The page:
Citation

Did Apollo astronauts land on the moon? The cause and consequence of belief in conspiracy theories

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Abstract:

A two-stage randomized experiment found that exposure to a video promoting the moon landing conspiracy increased belief in the conspiracy. The immediate increase in the belief persisted two weeks after the exposure, and translated into higher levels of distrust in the government. The findings shed light on not only the important role played by media in cultivating belief in conspiracy theories but also the political ramifications of exposure to media messages that promote the theories.

Most Common Document Word Stems:

conspiraci (141), theori (137), belief (124), govern (98), exposur (92), distrust (81), moon (72), 1 (56), effect (52), land (52), media (51), polit (51), time (43), studi (42), video (40), apollo (35), doi (34), 2 (32), messag (31), astronaut (31), al (31),
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Association:
Name: Association for Education in Journalism and Mass Communication
URL:
http://www.aejmc.org


Citation:
URL: http://citation.allacademic.com/meta/p740298_index.html
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MLA Citation:

Kim, Minchul. and Cao, Xiaoxia. "Did Apollo astronauts land on the moon? The cause and consequence of belief in conspiracy theories" Paper presented at the annual meeting of the Association for Education in Journalism and Mass Communication, Le Centre Sheraton, Montreal, Canada, Aug 06, 2014 <Not Available>. 2014-12-19 <http://citation.allacademic.com/meta/p740298_index.html>

APA Citation:

Kim, M. and Cao, X. , 2014-08-06 "Did Apollo astronauts land on the moon? The cause and consequence of belief in conspiracy theories" Paper presented at the annual meeting of the Association for Education in Journalism and Mass Communication, Le Centre Sheraton, Montreal, Canada Online <APPLICATION/PDF>. 2014-12-19 from http://citation.allacademic.com/meta/p740298_index.html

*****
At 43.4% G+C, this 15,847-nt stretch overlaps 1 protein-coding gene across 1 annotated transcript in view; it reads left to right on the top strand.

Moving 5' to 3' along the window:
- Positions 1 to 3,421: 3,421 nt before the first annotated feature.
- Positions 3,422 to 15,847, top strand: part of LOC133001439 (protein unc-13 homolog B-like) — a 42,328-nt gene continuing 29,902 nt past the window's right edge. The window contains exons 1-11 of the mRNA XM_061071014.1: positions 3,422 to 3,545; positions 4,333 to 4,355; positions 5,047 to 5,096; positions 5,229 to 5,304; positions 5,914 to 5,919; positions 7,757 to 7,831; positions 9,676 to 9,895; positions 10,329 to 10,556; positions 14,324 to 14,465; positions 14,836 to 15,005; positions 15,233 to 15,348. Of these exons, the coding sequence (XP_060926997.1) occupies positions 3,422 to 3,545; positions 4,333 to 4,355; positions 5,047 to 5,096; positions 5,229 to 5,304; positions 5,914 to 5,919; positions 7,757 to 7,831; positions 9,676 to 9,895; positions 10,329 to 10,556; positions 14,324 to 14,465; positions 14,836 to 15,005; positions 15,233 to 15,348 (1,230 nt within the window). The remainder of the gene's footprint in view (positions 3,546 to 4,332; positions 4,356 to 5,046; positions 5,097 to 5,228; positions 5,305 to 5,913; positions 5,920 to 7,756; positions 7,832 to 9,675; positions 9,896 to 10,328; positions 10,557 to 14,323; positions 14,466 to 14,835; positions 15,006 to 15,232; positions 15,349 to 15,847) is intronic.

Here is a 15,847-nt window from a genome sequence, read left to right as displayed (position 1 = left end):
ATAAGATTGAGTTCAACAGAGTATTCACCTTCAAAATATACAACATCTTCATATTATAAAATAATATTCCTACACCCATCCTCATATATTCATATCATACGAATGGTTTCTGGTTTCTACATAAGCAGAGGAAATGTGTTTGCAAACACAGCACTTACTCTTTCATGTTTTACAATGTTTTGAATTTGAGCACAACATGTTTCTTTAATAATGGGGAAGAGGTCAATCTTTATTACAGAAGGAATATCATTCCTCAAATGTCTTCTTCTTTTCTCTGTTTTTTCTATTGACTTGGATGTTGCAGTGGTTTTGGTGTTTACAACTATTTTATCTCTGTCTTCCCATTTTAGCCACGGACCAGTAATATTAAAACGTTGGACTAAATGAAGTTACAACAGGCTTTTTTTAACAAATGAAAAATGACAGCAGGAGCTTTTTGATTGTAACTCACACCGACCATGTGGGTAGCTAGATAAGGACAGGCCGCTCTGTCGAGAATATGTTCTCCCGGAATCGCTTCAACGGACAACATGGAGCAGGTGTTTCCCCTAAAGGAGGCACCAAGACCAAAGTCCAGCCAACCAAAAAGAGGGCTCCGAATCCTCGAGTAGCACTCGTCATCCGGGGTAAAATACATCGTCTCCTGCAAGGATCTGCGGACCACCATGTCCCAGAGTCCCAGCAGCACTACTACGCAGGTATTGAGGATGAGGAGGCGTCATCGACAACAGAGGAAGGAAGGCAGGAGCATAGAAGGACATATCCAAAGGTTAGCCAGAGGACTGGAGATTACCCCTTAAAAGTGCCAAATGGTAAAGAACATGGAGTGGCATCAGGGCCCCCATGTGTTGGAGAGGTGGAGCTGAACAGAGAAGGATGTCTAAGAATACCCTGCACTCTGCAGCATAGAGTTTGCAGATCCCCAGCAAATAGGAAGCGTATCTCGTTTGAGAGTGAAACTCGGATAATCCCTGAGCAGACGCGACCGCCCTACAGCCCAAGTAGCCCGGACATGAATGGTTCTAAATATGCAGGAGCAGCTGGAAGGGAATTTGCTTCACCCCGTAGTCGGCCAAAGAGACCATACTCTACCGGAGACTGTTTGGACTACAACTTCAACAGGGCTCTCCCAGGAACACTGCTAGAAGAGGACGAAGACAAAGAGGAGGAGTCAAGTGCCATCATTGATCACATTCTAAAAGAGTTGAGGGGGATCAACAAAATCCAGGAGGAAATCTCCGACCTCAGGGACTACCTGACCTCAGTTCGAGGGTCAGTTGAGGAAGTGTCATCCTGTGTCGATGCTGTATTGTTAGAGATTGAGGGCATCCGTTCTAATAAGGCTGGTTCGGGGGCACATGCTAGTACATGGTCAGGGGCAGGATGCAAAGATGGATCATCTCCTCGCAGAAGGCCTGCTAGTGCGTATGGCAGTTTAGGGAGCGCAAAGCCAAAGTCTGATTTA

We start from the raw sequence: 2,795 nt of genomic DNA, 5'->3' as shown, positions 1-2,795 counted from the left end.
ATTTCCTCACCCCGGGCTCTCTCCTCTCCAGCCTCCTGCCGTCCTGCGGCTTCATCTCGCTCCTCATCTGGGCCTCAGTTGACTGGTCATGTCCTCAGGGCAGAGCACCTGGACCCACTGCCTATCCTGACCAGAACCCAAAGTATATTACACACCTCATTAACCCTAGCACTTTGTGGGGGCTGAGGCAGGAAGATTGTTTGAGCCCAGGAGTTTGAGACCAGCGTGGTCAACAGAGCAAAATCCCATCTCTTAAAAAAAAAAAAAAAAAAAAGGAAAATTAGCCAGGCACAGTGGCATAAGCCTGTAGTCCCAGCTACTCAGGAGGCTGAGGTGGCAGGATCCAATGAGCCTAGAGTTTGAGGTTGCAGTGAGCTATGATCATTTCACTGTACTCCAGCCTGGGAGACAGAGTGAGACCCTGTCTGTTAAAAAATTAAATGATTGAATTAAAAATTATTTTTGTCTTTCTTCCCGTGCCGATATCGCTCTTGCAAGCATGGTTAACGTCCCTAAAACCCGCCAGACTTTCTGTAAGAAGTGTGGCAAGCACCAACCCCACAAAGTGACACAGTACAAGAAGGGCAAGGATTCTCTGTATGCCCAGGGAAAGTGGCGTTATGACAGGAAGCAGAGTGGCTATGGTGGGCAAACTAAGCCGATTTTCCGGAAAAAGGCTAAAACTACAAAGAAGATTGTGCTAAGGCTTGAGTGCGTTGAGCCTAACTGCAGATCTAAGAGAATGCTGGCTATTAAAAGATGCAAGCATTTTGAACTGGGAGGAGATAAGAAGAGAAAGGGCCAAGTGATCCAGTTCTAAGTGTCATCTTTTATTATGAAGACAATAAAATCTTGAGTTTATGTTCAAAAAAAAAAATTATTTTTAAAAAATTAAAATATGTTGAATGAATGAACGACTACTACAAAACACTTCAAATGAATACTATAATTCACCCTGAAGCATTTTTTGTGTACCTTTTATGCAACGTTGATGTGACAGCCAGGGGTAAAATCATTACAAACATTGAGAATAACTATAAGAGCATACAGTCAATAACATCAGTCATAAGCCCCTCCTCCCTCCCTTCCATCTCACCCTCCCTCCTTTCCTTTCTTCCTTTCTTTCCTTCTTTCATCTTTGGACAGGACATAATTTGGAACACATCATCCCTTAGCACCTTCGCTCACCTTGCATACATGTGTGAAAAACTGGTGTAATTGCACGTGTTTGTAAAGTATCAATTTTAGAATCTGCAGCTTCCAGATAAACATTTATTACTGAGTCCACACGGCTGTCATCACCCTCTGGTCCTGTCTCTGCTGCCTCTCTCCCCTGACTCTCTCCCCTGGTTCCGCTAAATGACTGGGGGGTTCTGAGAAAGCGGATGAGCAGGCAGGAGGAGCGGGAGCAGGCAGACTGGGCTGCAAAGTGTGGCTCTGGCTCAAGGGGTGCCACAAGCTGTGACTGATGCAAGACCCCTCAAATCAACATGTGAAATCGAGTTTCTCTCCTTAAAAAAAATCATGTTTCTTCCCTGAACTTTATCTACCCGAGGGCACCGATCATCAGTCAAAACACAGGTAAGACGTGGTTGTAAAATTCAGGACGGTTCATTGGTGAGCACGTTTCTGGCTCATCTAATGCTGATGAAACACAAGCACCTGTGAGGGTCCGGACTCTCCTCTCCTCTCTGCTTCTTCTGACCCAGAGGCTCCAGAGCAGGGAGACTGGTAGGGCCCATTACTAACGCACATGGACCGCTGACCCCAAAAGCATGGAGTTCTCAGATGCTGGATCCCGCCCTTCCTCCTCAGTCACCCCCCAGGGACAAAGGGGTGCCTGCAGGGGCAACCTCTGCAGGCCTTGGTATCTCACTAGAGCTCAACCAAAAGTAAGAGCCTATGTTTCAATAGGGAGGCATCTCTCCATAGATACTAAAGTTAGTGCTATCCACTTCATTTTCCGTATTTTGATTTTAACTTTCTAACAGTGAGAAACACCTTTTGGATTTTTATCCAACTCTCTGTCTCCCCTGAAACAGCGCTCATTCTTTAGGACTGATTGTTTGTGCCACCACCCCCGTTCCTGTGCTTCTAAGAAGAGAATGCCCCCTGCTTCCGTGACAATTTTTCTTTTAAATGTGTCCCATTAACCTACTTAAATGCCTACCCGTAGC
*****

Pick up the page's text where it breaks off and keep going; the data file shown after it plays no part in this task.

Publication Type: Conference Paper/Unpublished Manuscript
Review Method: Peer Reviewed
Abstract: A two-stage randomized experiment found that exposure to a video promoting the moon landing conspiracy increased belief in the conspiracy. The immediate increase in the belief persisted two weeks after the exposure, and translated into higher levels of distrust in the government. The findings shed light on not only the important role played by media in cultivating belief in conspiracy theories but also the political ramifications of exposure to media messages that promote the theories.


Similar Titles:
In Media We Distrust: The Interplay of Message, Context and Media Trust on Political Evaluations

Political Memory: The Effects of Media Exposure and Trust in Government

The impact of political identity, efficacy, and selective media exposure on political participation. A comparative study of young adults in the United States and Hong Kong


 
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